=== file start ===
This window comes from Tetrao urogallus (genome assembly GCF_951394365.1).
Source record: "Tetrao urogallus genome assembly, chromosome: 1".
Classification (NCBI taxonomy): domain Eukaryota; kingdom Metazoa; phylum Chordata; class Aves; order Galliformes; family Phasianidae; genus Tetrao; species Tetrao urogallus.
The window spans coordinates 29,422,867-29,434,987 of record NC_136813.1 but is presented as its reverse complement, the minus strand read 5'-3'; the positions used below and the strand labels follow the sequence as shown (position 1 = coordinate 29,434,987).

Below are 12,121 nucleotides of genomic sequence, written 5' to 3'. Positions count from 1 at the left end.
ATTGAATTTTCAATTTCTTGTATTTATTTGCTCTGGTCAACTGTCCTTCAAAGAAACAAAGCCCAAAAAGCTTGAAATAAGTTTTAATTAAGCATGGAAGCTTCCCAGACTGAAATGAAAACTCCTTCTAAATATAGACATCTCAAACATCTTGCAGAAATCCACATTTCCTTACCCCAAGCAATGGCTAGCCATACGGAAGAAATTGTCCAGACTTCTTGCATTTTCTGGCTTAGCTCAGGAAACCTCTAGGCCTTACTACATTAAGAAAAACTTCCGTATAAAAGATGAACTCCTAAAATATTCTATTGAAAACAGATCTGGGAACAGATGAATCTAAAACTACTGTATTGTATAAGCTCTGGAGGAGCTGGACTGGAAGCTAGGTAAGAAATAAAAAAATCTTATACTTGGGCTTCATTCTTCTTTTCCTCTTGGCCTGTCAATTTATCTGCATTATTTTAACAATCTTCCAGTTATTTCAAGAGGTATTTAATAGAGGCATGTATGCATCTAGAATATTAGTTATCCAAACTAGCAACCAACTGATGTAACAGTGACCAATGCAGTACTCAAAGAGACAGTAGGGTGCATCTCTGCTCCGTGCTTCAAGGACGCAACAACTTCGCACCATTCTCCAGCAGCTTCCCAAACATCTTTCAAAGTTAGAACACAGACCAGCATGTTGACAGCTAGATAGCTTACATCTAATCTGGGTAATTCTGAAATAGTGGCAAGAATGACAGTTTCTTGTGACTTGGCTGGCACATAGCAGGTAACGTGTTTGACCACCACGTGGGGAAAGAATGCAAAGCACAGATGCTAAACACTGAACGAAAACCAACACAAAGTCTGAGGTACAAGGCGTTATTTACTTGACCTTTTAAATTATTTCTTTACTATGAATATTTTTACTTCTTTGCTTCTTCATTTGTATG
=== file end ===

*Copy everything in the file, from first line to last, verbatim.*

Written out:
This window comes from Tetrao urogallus (genome assembly GCF_951394365.1).
Source record: "Tetrao urogallus genome assembly, chromosome: 1".
Classification (NCBI taxonomy): domain Eukaryota; kingdom Metazoa; phylum Chordata; class Aves; order Galliformes; family Phasianidae; genus Tetrao; species Tetrao urogallus.
The window spans coordinates 29,422,867-29,434,987 of record NC_136813.1 but is presented as its reverse complement, the minus strand read 5'-3'; the positions used below and the strand labels follow the sequence as shown (position 1 = coordinate 29,434,987).

Below are 12,121 nucleotides of genomic sequence, written 5' to 3'. Positions count from 1 at the left end.
ATTGAATTTTCAATTTCTTGTATTTATTTGCTCTGGTCAACTGTCCTTCAAAGAAACAAAGCCCAAAAAGCTTGAAATAAGTTTTAATTAAGCATGGAAGCTTCCCAGACTGAAATGAAAACTCCTTCTAAATATAGACATCTCAAACATCTTGCAGAAATCCACATTTCCTTACCCCAAGCAATGGCTAGCCATACGGAAGAAATTGTCCAGACTTCTTGCATTTTCTGGCTTAGCTCAGGAAACCTCTAGGCCTTACTACATTAAGAAAAACTTCCGTATAAAAGATGAACTCCTAAAATATTCTATTGAAAACAGATCTGGGAACAGATGAATCTAAAACTACTGTATTGTATAAGCTCTGGAGGAGCTGGACTGGAAGCTAGGTAAGAAATAAAAAAATCTTATACTTGGGCTTCATTCTTCTTTTCCTCTTGGCCTGTCAATTTATCTGCATTATTTTAACAATCTTCCAGTTATTTCAAGAGGTATTTAATAGAGGCATGTATGCATCTAGAATATTAGTTATCCAAACTAGCAACCAACTGATGTAACAGTGACCAATGCAGTACTCAAAGAGACAGTAGGGTGCATCTCTGCTCCGTGCTTCAAGGACGCAACAACTTCGCACCATTCTCCAGCAGCTTCCCAAACATCTTTCAAAGTTAGAACACAGACCAGCATGTTGACAGCTAGATAGCTTACATCTAATCTGGGTAATTCTGAAATAGTGGCAAGAATGACAGTTTCTTGTGACTTGGCTGGCACATAGCAGGTAACGTGTTTGACCACCACGTGGGGAAAGAATGCAAAGCACAGATGCTAAACACTGAACGAAAACCAACACAAAGTCTGAGGTACAAGGCGTTATTTACTTGACCTTTTAAATTATTTCTTTACTATGAATATTTTTACTTCTTTGCTTCTTCATTTGTATG